“They took 30 laps before to decide if Alonso was into the box or not and today took five seconds,” he said.ts set firmly on race director Neils Wittich.
“Niels Wittich gets a zero from us,” wrote Corriere della Sera.
“He did everything wrong. He always seems to want to cover his back, so as not to be held liable.”
F1 weekend format change agreed
FIA letter of the law approach criticised
Corriere calls upon the FIA to show more flexibility rather than the present ‘letter of the law’ approach its representatives appear to have adopted.
“The FIA also gets a zero, because they show no flexibility at all when applying the rules. In fact, the rules are not properly applied at all. They must fire Wittich immediately.”
Wittich position is safe because there is no one to replace him. And even if Massi is approached to assist him in his role it will surely be as more of a background mentor.
Verstappen threatens F1 bosses
Italian media turn on Ferrari drivers
However, the Corriere dello Sport does not stop with just criticising the FIA representatives, they have a cutting analysis of their national F1 team’s drivers.
“Ferrari is losing patience with the far too nervous drivers,” one of its writers penned.
“Leclerc was immediately knocked out, while Sainz had a chance to win a podium, but ruined everything himself.”
“Leclerc was furious and needs to calm down. Of course, he can’t help Ferrari being too slow, but losing this way only makes everything worse.”
“The podium was deserved for Ferrari, but Sainz threw everything away by hitting Alonso.”
LeClerc lost his fighting spirit
Charles Leclerc seems to have lost some of his fighting spirit. Having started last season in promising fashion with a world title within his grasp, it all fell away from the Monegasque in dramatic fashion as Ferrari proved again to be not up to the task.
Then in round one this year, LeCerc’s Ferrari again failed to finish the race due to mechanical failure.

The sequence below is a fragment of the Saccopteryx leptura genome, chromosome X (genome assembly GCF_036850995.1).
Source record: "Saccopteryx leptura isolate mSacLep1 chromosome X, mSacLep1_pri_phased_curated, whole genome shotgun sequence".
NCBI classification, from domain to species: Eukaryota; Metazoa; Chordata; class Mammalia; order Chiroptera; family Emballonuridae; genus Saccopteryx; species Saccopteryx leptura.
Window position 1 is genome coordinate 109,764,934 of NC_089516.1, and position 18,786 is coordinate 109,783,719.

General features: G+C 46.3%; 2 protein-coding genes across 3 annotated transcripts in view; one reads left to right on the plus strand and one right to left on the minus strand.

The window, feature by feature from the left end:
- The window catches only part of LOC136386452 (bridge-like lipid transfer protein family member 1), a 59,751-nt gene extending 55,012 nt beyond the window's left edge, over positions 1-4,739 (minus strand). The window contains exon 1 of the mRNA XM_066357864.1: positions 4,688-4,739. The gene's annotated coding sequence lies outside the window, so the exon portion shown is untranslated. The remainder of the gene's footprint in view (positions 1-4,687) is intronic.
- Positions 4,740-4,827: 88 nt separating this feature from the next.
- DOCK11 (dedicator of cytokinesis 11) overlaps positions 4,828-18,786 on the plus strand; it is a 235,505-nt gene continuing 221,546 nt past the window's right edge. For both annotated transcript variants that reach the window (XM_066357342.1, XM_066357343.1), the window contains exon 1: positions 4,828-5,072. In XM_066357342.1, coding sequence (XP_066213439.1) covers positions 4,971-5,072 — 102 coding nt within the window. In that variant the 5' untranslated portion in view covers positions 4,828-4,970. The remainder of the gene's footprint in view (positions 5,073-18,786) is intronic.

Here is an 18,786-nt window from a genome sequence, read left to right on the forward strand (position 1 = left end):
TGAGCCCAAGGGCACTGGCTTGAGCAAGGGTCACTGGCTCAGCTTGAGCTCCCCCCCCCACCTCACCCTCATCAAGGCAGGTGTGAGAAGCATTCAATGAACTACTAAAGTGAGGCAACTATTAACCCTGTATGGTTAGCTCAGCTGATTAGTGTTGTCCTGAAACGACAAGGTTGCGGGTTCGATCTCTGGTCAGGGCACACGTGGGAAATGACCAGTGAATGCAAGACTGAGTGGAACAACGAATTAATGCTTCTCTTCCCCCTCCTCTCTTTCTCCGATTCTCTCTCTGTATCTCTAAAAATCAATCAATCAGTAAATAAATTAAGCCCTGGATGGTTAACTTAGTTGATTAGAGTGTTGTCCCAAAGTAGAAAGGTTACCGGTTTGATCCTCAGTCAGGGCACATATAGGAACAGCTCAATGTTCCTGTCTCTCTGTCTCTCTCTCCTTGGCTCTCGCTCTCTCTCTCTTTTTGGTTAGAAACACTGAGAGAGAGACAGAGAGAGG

At present Sainz looks the stronger of the two Ferrari drivers which is reflected in the 14 point lead he has over his team mate.
READ MORE: Panic at Red Bull as Verstappen close to disaster
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Masi definitely won’t return in any case, even in a mentor role, not only because his actions make a return untenable, but more importantly, because, in his words, he’s ”done with F1,” i.e., working in F1.
So – let’s get this straight: Massi had to go because he ‘interpreted’ the rules to avoid a finish Nader the Safety Car … which suited some but not others. Now Wittich has to go because HE ‘follows the letter of the law’ and DOESN’T give ‘any leeway’. Irony is alive and well in the land of GP racing …
It is a thankless job. Damned if you do, damned if you don’t. No matter what you do someone will use you as a scapegoat for their own incompetence.
Masi should come back. Given the current rules about TP’s no longer allowed to discuss potential decision making during races there should be no problem with his reappointment. Isn’t this what a certain fanbase were unhappy about (even tho their favourite drivers boss was also trying to convince officials during races)?
You can only please some of the people some of the time.
Well said HAT and McCarthy!
Masi SHOULD come back, seeing what a dirty hand he was dealt by Toto and gang. As long as he did Toto’s bidding and was blatantly one-sided towards Merc, he was fine. In his second term, Masi should be far more firm and should not permit the ugliness of Bahrain 2021, Silverstone 2021 and the opening lap travesty of AD 2021. If he is not firm, Toto and gang will eat him for breakfast